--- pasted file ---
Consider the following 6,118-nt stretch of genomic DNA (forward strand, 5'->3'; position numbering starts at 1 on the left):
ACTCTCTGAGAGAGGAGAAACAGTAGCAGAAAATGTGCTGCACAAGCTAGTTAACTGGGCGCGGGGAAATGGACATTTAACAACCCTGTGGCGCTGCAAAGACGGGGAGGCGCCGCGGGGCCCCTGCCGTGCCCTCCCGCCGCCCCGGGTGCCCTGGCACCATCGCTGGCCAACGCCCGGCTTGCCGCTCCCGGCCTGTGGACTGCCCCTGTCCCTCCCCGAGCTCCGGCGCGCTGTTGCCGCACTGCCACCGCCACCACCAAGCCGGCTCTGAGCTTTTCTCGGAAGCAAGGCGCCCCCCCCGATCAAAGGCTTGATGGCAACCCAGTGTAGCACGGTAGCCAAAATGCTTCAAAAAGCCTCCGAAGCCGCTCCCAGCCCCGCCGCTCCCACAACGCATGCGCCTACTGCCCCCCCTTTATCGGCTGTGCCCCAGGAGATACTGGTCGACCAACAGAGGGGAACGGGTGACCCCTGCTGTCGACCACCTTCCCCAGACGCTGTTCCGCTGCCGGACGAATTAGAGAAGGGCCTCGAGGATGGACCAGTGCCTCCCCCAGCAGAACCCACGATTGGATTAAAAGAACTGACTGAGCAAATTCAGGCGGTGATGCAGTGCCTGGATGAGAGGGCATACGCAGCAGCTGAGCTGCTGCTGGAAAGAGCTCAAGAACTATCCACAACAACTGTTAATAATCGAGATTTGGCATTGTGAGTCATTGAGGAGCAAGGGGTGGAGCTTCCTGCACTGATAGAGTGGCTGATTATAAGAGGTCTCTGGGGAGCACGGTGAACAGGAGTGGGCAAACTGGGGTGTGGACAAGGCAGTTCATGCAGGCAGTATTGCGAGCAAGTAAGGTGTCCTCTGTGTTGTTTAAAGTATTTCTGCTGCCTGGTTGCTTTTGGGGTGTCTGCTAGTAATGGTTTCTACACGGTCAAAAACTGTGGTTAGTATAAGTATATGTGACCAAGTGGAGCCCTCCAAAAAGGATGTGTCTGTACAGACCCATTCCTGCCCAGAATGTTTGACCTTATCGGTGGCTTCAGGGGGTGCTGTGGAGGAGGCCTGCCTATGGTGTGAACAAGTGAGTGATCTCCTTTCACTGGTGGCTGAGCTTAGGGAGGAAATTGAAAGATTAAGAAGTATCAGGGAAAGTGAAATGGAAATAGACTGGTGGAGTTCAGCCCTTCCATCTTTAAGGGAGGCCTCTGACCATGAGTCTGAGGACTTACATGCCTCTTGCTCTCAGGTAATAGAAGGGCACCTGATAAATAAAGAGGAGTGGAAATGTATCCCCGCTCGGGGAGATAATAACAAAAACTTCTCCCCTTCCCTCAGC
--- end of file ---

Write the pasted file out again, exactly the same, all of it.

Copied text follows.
Consider the following 6,118-nt stretch of genomic DNA (forward strand, 5'->3'; position numbering starts at 1 on the left):
ACTCTCTGAGAGAGGAGAAACAGTAGCAGAAAATGTGCTGCACAAGCTAGTTAACTGGGCGCGGGGAAATGGACATTTAACAACCCTGTGGCGCTGCAAAGACGGGGAGGCGCCGCGGGGCCCCTGCCGTGCCCTCCCGCCGCCCCGGGTGCCCTGGCACCATCGCTGGCCAACGCCCGGCTTGCCGCTCCCGGCCTGTGGACTGCCCCTGTCCCTCCCCGAGCTCCGGCGCGCTGTTGCCGCACTGCCACCGCCACCACCAAGCCGGCTCTGAGCTTTTCTCGGAAGCAAGGCGCCCCCCCCGATCAAAGGCTTGATGGCAACCCAGTGTAGCACGGTAGCCAAAATGCTTCAAAAAGCCTCCGAAGCCGCTCCCAGCCCCGCCGCTCCCACAACGCATGCGCCTACTGCCCCCCCTTTATCGGCTGTGCCCCAGGAGATACTGGTCGACCAACAGAGGGGAACGGGTGACCCCTGCTGTCGACCACCTTCCCCAGACGCTGTTCCGCTGCCGGACGAATTAGAGAAGGGCCTCGAGGATGGACCAGTGCCTCCCCCAGCAGAACCCACGATTGGATTAAAAGAACTGACTGAGCAAATTCAGGCGGTGATGCAGTGCCTGGATGAGAGGGCATACGCAGCAGCTGAGCTGCTGCTGGAAAGAGCTCAAGAACTATCCACAACAACTGTTAATAATCGAGATTTGGCATTGTGAGTCATTGAGGAGCAAGGGGTGGAGCTTCCTGCACTGATAGAGTGGCTGATTATAAGAGGTCTCTGGGGAGCACGGTGAACAGGAGTGGGCAAACTGGGGTGTGGACAAGGCAGTTCATGCAGGCAGTATTGCGAGCAAGTAAGGTGTCCTCTGTGTTGTTTAAAGTATTTCTGCTGCCTGGTTGCTTTTGGGGTGTCTGCTAGTAATGGTTTCTACACGGTCAAAAACTGTGGTTAGTATAAGTATATGTGACCAAGTGGAGCCCTCCAAAAAGGATGTGTCTGTACAGACCCATTCCTGCCCAGAATGTTTGACCTTATCGGTGGCTTCAGGGGGTGCTGTGGAGGAGGCCTGCCTATGGTGTGAACAAGTGAGTGATCTCCTTTCACTGGTGGCTGAGCTTAGGGAGGAAATTGAAAGATTAAGAAGTATCAGGGAAAGTGAAATGGAAATAGACTGGTGGAGTTCAGCCCTTCCATCTTTAAGGGAGGCCTCTGACCATGAGTCTGAGGACTTACATGCCTCTTGCTCTCAGGTAATAGAAGGGCACCTGATAAATAAAGAGGAGTGGAAATGTATCCCCGCTCGGGGAGATAATAACAAAAACTTCTCCCCTTCCCTCAGC